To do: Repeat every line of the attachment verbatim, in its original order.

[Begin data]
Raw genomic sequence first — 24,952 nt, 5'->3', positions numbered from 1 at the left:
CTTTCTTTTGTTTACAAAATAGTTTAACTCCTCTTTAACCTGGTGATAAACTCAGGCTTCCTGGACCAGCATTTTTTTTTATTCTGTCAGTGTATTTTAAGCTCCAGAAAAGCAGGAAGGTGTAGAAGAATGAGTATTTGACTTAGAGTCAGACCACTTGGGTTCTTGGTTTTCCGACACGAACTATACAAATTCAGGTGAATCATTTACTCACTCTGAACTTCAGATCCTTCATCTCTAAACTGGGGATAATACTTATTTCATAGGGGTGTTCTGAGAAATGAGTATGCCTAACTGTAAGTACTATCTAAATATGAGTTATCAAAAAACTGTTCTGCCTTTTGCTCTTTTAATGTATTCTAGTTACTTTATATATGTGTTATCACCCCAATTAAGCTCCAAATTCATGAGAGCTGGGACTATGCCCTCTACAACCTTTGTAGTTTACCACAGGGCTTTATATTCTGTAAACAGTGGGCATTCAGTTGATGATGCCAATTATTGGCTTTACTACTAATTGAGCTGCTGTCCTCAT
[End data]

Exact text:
Raw genomic sequence first — 24,952 nt, 5'->3', positions numbered from 1 at the left:
CTTTCTTTTGTTTACAAAATAGTTTAACTCCTCTTTAACCTGGTGATAAACTCAGGCTTCCTGGACCAGCATTTTTTTTTATTCTGTCAGTGTATTTTAAGCTCCAGAAAAGCAGGAAGGTGTAGAAGAATGAGTATTTGACTTAGAGTCAGACCACTTGGGTTCTTGGTTTTCCGACACGAACTATACAAATTCAGGTGAATCATTTACTCACTCTGAACTTCAGATCCTTCATCTCTAAACTGGGGATAATACTTATTTCATAGGGGTGTTCTGAGAAATGAGTATGCCTAACTGTAAGTACTATCTAAATATGAGTTATCAAAAAACTGTTCTGCCTTTTGCTCTTTTAATGTATTCTAGTTACTTTATATATGTGTTATCACCCCAATTAAGCTCCAAATTCATGAGAGCTGGGACTATGCCCTCTACAACCTTTGTAGTTTACCACAGGGCTTTATATTCTGTAAACAGTGGGCATTCAGTTGATGATGCCAATTATTGGCTTTACTACTAATTGAGCTGCTGTCCTCAT